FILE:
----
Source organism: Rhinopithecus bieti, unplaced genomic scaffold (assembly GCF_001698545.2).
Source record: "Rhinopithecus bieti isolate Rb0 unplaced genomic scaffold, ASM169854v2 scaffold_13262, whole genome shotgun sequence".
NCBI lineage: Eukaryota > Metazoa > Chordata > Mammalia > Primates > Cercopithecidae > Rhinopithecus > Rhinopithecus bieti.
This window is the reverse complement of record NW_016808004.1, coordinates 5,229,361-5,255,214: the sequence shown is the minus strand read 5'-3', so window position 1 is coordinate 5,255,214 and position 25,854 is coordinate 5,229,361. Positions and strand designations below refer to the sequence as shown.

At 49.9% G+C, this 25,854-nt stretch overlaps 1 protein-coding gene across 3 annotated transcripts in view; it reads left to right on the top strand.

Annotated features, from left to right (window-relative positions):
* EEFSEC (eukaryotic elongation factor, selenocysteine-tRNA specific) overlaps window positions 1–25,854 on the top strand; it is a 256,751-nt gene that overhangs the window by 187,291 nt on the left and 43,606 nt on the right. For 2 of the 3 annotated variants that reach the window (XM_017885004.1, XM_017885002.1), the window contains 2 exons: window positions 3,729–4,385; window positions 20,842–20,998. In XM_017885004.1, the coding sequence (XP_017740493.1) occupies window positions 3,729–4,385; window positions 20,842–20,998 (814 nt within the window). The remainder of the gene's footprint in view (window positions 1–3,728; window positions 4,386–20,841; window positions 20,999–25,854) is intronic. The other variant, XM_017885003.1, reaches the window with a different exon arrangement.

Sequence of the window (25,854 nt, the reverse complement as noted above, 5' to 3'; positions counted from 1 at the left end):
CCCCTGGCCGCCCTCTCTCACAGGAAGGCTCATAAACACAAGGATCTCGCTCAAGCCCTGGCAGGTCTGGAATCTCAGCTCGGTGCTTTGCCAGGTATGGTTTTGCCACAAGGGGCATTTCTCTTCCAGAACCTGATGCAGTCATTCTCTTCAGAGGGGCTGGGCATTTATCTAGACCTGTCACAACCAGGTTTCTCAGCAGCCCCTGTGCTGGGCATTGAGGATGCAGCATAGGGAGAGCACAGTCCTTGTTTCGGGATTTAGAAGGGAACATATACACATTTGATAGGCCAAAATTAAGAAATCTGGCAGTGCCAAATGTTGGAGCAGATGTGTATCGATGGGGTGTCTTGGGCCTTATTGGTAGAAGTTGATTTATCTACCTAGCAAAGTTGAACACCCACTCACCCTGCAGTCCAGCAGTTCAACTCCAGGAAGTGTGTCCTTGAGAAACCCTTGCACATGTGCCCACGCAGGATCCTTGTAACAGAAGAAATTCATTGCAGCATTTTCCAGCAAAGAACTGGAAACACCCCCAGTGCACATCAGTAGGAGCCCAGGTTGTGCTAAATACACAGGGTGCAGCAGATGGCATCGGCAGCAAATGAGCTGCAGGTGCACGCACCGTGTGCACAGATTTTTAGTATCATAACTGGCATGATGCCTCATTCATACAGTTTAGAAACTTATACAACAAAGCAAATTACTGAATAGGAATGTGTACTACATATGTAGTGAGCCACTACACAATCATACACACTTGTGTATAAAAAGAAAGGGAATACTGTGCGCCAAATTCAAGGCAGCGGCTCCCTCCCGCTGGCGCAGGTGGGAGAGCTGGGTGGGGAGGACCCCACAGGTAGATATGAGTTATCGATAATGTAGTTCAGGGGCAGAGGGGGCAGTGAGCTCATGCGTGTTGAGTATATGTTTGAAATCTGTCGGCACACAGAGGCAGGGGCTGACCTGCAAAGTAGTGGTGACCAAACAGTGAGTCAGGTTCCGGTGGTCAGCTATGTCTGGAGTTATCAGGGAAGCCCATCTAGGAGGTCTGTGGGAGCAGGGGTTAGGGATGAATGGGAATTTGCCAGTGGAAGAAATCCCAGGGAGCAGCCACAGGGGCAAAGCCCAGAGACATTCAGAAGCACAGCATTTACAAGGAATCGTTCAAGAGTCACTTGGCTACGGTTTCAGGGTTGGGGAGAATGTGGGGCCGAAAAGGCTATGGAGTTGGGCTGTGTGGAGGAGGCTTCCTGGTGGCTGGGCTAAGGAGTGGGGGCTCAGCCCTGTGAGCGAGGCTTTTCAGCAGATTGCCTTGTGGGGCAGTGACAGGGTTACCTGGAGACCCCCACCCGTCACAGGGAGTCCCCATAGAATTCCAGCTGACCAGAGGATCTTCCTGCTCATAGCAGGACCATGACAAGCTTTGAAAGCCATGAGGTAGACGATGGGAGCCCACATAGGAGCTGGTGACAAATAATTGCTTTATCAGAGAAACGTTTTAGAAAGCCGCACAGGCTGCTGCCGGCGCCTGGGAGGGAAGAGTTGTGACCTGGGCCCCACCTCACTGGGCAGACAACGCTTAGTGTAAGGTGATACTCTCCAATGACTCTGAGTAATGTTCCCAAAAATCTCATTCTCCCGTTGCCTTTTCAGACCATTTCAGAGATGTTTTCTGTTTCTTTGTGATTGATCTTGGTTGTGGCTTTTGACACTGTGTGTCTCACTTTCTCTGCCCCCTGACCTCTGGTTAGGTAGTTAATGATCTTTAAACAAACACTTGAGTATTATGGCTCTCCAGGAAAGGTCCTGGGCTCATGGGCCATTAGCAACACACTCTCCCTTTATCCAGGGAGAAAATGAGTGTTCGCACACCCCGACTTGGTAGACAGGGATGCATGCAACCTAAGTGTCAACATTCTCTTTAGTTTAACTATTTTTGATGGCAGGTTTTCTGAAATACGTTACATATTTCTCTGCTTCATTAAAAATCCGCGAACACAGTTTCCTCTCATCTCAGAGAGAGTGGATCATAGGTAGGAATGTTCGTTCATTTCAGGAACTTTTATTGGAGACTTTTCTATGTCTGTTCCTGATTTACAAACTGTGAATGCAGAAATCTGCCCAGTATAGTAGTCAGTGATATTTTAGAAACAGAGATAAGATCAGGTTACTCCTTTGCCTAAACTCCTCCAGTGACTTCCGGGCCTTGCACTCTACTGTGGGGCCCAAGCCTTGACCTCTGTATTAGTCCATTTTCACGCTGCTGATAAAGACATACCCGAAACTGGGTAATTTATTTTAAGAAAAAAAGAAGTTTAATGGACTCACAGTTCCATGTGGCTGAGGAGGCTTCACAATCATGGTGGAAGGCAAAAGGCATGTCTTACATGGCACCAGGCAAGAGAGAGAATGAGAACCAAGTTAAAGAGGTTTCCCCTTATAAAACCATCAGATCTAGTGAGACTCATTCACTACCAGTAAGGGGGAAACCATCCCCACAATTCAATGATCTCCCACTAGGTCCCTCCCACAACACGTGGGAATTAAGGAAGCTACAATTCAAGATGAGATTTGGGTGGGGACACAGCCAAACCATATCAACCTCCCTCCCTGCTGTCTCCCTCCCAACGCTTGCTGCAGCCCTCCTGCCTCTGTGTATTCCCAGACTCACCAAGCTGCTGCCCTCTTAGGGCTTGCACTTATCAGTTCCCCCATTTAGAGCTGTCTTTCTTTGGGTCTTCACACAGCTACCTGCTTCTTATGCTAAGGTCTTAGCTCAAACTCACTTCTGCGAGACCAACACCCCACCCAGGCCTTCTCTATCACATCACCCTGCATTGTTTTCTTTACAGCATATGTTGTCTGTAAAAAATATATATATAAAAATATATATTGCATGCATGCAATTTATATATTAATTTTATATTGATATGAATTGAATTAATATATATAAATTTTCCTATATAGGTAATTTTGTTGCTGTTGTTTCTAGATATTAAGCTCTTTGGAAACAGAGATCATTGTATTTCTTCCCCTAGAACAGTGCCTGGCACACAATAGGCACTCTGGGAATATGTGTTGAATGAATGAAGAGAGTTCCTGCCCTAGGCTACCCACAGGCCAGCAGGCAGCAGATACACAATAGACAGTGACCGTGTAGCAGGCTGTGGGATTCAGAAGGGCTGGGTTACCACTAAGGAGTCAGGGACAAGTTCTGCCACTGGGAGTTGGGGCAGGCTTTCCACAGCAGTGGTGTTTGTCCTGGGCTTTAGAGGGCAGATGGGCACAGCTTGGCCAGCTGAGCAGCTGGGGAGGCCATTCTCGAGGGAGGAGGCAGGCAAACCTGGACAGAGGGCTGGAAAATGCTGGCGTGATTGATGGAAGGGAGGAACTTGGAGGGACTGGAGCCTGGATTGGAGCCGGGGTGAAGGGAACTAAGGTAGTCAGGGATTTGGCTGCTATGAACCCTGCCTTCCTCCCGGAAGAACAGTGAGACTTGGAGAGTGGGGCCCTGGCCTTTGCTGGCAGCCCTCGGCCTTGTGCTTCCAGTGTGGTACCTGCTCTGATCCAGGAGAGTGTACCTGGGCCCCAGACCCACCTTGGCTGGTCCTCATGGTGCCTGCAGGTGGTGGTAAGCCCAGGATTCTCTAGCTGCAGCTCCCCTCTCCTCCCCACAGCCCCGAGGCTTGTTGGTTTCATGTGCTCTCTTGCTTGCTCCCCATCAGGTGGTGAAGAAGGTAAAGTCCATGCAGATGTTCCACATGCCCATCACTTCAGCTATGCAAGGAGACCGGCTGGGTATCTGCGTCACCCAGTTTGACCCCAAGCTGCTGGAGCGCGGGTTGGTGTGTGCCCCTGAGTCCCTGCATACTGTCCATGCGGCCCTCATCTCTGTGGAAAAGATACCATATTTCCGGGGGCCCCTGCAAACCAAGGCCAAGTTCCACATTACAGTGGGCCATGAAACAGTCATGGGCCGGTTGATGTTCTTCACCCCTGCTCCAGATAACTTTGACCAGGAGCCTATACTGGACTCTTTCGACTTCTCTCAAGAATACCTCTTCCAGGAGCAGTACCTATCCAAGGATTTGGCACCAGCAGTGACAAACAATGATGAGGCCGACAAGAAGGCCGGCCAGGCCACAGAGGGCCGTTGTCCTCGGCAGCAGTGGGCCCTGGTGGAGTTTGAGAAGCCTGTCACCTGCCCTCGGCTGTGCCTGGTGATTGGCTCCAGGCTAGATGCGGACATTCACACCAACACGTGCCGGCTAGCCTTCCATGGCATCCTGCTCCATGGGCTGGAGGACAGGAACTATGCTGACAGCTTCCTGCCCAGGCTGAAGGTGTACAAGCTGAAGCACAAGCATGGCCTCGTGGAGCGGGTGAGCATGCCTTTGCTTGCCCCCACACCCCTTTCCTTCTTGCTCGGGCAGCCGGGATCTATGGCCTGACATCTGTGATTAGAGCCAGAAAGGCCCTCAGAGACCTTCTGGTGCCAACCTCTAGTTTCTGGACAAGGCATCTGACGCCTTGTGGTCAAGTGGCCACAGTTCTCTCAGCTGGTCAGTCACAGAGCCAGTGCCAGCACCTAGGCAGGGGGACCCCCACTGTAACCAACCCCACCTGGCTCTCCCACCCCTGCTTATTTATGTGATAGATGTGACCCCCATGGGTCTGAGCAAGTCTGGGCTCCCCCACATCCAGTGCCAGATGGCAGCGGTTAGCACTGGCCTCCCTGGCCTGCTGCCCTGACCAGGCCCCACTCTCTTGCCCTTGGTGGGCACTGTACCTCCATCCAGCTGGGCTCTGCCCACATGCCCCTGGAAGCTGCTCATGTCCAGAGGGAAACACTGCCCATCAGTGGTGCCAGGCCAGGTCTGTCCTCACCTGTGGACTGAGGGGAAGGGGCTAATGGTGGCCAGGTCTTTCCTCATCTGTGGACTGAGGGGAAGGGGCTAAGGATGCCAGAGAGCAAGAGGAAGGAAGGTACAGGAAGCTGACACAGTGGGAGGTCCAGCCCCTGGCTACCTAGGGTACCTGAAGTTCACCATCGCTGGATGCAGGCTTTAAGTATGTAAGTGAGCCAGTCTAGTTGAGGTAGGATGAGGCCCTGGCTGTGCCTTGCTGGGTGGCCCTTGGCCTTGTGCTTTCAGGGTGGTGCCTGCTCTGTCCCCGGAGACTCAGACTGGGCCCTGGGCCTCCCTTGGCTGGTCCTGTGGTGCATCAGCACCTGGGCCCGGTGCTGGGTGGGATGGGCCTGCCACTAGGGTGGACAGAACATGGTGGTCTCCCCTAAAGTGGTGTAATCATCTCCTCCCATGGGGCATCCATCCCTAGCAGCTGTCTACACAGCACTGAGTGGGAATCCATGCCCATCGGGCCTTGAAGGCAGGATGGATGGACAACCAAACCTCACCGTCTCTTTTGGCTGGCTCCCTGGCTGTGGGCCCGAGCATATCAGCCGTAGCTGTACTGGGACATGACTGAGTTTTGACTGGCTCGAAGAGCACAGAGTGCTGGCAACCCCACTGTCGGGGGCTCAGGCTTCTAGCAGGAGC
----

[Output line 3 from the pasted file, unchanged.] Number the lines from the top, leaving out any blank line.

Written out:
NCBI lineage: Eukaryota > Metazoa > Chordata > Mammalia > Primates > Cercopithecidae > Rhinopithecus > Rhinopithecus bieti.